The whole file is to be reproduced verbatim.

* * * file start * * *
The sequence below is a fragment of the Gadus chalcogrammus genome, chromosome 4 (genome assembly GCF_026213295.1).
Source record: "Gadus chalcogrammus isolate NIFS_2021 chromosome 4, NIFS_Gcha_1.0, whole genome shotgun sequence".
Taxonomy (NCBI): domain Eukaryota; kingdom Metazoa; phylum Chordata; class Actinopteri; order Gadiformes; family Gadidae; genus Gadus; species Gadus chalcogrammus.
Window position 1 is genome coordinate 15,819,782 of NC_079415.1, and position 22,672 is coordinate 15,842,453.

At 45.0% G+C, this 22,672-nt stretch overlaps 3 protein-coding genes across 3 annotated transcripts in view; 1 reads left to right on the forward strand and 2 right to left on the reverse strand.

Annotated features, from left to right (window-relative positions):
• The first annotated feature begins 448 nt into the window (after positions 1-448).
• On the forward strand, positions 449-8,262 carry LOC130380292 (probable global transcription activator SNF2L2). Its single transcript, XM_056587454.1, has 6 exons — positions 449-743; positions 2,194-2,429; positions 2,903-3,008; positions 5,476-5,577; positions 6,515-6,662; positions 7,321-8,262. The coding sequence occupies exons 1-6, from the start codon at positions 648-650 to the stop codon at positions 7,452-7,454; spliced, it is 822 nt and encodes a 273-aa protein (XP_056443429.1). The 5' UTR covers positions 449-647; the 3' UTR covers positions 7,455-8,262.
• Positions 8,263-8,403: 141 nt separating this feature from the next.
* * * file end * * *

The sequence below is a fragment of the Gadus chalcogrammus genome, chromosome 4 (genome assembly GCF_026213295.1).
Source record: "Gadus chalcogrammus isolate NIFS_2021 chromosome 4, NIFS_Gcha_1.0, whole genome shotgun sequence".
Taxonomy (NCBI): domain Eukaryota; kingdom Metazoa; phylum Chordata; class Actinopteri; order Gadiformes; family Gadidae; genus Gadus; species Gadus chalcogrammus.
Window position 1 is genome coordinate 15,819,782 of NC_079415.1, and position 22,672 is coordinate 15,842,453.

At 45.0% G+C, this 22,672-nt stretch overlaps 3 protein-coding genes across 3 annotated transcripts in view; 1 reads left to right on the forward strand and 2 right to left on the reverse strand.

Annotated features, from left to right (window-relative positions):
• The first annotated feature begins 448 nt into the window (after positions 1-448).
• On the forward strand, positions 449-8,262 carry LOC130380292 (probable global transcription activator SNF2L2). Its single transcript, XM_056587454.1, has 6 exons — positions 449-743; positions 2,194-2,429; positions 2,903-3,008; positions 5,476-5,577; positions 6,515-6,662; positions 7,321-8,262. The coding sequence occupies exons 1-6, from the start codon at positions 648-650 to the stop codon at positions 7,452-7,454; spliced, it is 822 nt and encodes a 273-aa protein (XP_056443429.1). The 5' UTR covers positions 449-647; the 3' UTR covers positions 7,455-8,262.
• Positions 8,263-8,403: 141 nt separating this feature from the next.